Sustainable Wines - making sense of the labels
The sea of wines with varying terms around sustainability are confusing as winemakers increasingly try to capitalize on this trendy area. There are many advantages to these wines depending on your perspective but also a few downsides. Some of the terms you’ll see in the market include sustainable, natural, biodynamic, and organic. Of the four of these, only the term “organic” is regulated by the U.S. government. Following is a brief description of these terms as well as what it means to you as the consumer.
There are two kinds of organic labels that you’ll see. Wines can be made from “organically grown grapes” (no synthetic pesticides added) or “organic wines” which are made from organically grown grapes as well as made with no additional sulfites. Note that all wines have some naturally-occurring sulfites from the wine-making process itself.
Biodynamic wines are similar to organic although this method looks at the entire vineyard ecosystem as well as things like the lunar cycle and astrological influences. Common winemaking manipulations such as acidity adjustments and yeast additions are not used and grapes are farmed biodynamically.
Incidentally, biodynamics is the oldest “green” farming movement and is based on Rudolf Steiner’s agricultural practices. Technically, biodynamics differs from organic in three ways: the vineyard should be self-sustaining, the vineyard should be treated regularly with nine herb and mineral-based biodynamic preparations, and key tasks such as planting, pruning, and picking should be timed around harnessing “formative forces” exerted by earthly and celestial rhythms.
Natural wines are those made with the intent to intervene as little as possible (minimalist wine making). These are typically made by independent small-scale growers using hand-picked grapes that utilize one or more of the above methodologies (organic, sustainable, or biodynamic).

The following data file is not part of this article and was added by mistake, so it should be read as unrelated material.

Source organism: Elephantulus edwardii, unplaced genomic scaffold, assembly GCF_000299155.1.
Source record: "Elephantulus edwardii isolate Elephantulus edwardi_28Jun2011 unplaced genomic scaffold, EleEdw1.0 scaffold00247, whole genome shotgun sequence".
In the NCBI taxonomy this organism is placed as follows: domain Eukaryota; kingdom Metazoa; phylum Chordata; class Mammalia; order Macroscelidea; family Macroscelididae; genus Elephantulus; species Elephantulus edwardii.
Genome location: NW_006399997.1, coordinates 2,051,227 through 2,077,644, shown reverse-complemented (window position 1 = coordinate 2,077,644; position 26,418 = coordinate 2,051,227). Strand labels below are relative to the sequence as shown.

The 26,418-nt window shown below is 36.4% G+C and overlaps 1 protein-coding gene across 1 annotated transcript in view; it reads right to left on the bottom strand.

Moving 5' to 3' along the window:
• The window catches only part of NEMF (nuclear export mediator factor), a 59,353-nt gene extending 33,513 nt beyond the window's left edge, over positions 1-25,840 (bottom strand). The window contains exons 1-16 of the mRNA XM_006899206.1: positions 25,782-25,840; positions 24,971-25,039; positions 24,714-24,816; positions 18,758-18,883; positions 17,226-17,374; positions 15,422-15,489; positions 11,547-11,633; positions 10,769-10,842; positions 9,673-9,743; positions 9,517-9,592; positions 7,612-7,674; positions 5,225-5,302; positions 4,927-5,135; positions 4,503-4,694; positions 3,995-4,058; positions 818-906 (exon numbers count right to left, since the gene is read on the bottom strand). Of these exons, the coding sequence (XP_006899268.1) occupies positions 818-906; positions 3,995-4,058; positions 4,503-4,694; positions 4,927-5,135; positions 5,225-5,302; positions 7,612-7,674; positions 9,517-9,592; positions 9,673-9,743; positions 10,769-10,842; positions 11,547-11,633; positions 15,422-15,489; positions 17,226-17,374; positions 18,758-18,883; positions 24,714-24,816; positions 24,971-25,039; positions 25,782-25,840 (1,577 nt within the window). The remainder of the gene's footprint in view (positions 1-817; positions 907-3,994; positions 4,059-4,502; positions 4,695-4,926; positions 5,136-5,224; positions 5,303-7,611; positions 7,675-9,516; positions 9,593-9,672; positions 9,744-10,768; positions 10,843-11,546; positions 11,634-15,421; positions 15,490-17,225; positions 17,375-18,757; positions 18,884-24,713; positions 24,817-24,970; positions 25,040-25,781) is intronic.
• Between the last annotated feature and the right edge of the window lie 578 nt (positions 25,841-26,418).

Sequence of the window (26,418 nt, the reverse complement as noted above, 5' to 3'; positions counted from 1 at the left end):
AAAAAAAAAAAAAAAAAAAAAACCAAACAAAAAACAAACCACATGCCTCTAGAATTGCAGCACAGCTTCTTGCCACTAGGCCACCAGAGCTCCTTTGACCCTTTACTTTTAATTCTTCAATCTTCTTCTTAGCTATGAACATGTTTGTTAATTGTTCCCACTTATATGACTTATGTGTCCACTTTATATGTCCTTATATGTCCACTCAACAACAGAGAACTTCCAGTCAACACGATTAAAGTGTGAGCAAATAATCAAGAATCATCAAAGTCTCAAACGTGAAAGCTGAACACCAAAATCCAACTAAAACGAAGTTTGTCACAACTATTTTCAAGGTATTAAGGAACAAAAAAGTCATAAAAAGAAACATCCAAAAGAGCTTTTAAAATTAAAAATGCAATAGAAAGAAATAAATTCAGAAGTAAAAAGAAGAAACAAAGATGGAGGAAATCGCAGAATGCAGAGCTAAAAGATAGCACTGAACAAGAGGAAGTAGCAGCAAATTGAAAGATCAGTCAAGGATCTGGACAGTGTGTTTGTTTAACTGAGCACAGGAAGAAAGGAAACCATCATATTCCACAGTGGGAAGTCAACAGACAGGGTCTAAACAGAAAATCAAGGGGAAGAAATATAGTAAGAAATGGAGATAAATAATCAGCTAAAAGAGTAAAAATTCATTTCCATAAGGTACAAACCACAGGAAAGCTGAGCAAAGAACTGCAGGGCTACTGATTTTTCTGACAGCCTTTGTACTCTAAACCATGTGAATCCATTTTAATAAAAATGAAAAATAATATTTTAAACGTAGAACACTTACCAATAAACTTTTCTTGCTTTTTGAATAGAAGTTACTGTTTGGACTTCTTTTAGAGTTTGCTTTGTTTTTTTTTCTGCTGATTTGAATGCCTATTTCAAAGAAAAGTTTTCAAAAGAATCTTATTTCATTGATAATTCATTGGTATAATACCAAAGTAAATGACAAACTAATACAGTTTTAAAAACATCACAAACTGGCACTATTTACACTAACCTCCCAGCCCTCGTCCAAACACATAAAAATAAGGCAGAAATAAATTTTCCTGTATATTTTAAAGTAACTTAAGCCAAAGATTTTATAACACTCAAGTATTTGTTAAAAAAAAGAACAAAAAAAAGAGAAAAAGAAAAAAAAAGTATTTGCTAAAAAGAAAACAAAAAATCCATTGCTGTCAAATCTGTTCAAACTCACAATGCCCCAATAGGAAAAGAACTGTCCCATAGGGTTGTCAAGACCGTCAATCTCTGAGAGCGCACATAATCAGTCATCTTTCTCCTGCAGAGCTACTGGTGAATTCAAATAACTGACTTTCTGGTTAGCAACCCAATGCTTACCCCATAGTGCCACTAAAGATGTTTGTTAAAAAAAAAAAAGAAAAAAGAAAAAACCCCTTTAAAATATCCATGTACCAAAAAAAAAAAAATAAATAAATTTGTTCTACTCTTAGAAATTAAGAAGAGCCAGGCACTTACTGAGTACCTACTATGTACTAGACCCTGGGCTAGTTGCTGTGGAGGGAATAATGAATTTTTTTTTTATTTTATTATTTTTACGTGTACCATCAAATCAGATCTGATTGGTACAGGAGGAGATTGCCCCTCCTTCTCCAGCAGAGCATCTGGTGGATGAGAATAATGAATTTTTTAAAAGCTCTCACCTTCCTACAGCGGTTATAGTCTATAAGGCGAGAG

Sustainable wines support a winemaking process that encompasses environment protection, social responsibility, and economic viability. These aspects are considered from the planting of the grapes all the way through the bottling of the wine. Examples of things done to promote these goals are water recycling and conservation in the vineyard and using solar energy in the winery.
While all four of these terms differ slightly, the one thing they have in common is the use of fewer sulfites which play a role in preserving wine and helping it age longer. Therefore, as a consumer, you may find that these wines have shorter shelf lives and that they may vary more from bottle to bottle in taste.
Bottle variability is a characteristic some wine lovers find fascinating as they feel they are getting a more authentic product and will sacrifice consistency to experience the nuances each vintage brings. Others may find this off-putting and disappointing as they go from bottle to bottle perhaps not getting the same-tasting wine each time.
The key question is do these kinds of wines actually taste better? As with most complex topics, there isn’t a simple answer. They can taste better with more freshness and vibrancy. And there is certainly the “feel-good” factor of knowing that the wine was made with fewer manipulations, chemicals, and in environmentally and socially responsible ways. This can easily influence a drinker to think the wine tastes better based on these merits alone.
However, some of these wines can be watery and thin so good intentions alone don’t always lead to the best-tasting wine. Here are several wines to try that are made through sustainable, organic, or biodynamic methods.
Stacy Dalton is our Houlahan Travel wine expert who focuses on wine travel. She holds the highest level recognition Level 4 Wine Diploma from internationally-renowned Wine and Spirit Education Trust and also studied with the Masters of Wine Programme for two years. Find out more about Stacy and her wine travels at https://wineexplorations.com/